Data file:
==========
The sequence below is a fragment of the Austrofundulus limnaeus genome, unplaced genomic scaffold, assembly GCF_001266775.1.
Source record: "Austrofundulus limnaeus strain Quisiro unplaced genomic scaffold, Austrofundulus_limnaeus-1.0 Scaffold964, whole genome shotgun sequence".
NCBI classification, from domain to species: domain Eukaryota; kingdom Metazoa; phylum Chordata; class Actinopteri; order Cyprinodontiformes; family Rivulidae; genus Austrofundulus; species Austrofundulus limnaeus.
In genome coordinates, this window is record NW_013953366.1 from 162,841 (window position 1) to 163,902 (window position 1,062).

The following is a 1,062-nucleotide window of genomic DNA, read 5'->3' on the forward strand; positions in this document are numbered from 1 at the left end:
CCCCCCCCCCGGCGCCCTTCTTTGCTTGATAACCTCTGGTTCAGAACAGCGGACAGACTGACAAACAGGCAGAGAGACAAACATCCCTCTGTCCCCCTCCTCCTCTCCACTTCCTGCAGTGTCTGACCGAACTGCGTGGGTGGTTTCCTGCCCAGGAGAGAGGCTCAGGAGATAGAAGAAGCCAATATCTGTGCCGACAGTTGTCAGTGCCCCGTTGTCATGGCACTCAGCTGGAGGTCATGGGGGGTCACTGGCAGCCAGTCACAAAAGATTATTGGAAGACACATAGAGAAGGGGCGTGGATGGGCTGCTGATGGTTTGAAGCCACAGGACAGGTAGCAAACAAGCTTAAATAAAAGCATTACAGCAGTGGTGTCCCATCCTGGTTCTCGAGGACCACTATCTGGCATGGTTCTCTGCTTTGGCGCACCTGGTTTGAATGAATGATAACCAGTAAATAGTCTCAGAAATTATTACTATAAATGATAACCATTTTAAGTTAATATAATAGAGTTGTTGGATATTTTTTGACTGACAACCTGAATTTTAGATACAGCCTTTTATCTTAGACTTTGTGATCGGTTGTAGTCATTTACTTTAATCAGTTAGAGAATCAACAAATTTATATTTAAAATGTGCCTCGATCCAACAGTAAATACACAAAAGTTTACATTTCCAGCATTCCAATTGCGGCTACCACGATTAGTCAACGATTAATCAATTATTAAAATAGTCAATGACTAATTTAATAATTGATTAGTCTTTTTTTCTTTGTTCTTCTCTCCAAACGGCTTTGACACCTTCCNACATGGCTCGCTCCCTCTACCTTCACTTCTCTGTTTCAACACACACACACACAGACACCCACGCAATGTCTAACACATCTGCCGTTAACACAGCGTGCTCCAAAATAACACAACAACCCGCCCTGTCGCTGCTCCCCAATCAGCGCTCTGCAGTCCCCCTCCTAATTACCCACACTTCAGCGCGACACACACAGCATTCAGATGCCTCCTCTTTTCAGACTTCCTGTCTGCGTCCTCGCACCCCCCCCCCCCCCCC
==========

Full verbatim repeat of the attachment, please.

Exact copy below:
The sequence below is a fragment of the Austrofundulus limnaeus genome, unplaced genomic scaffold, assembly GCF_001266775.1.
Source record: "Austrofundulus limnaeus strain Quisiro unplaced genomic scaffold, Austrofundulus_limnaeus-1.0 Scaffold964, whole genome shotgun sequence".
NCBI classification, from domain to species: domain Eukaryota; kingdom Metazoa; phylum Chordata; class Actinopteri; order Cyprinodontiformes; family Rivulidae; genus Austrofundulus; species Austrofundulus limnaeus.
In genome coordinates, this window is record NW_013953366.1 from 162,841 (window position 1) to 163,902 (window position 1,062).

The following is a 1,062-nucleotide window of genomic DNA, read 5'->3' on the forward strand; positions in this document are numbered from 1 at the left end:
CCCCCCCCCCGGCGCCCTTCTTTGCTTGATAACCTCTGGTTCAGAACAGCGGACAGACTGACAAACAGGCAGAGAGACAAACATCCCTCTGTCCCCCTCCTCCTCTCCACTTCCTGCAGTGTCTGACCGAACTGCGTGGGTGGTTTCCTGCCCAGGAGAGAGGCTCAGGAGATAGAAGAAGCCAATATCTGTGCCGACAGTTGTCAGTGCCCCGTTGTCATGGCACTCAGCTGGAGGTCATGGGGGGTCACTGGCAGCCAGTCACAAAAGATTATTGGAAGACACATAGAGAAGGGGCGTGGATGGGCTGCTGATGGTTTGAAGCCACAGGACAGGTAGCAAACAAGCTTAAATAAAAGCATTACAGCAGTGGTGTCCCATCCTGGTTCTCGAGGACCACTATCTGGCATGGTTCTCTGCTTTGGCGCACCTGGTTTGAATGAATGATAACCAGTAAATAGTCTCAGAAATTATTACTATAAATGATAACCATTTTAAGTTAATATAATAGAGTTGTTGGATATTTTTTGACTGACAACCTGAATTTTAGATACAGCCTTTTATCTTAGACTTTGTGATCGGTTGTAGTCATTTACTTTAATCAGTTAGAGAATCAACAAATTTATATTTAAAATGTGCCTCGATCCAACAGTAAATACACAAAAGTTTACATTTCCAGCATTCCAATTGCGGCTACCACGATTAGTCAACGATTAATCAATTATTAAAATAGTCAATGACTAATTTAATAATTGATTAGTCTTTTTTTCTTTGTTCTTCTCTCCAAACGGCTTTGACACCTTCCNACATGGCTCGCTCCCTCTACCTTCACTTCTCTGTTTCAACACACACACACACAGACACCCACGCAATGTCTAACACATCTGCCGTTAACACAGCGTGCTCCAAAATAACACAACAACCCGCCCTGTCGCTGCTCCCCAATCAGCGCTCTGCAGTCCCCCTCCTAATTACCCACACTTCAGCGCGACACACACAGCATTCAGATGCCTCCTCTTTTCAGACTTCCTGTCTGCGTCCTCGCACCCCCCCCCCCCCCCC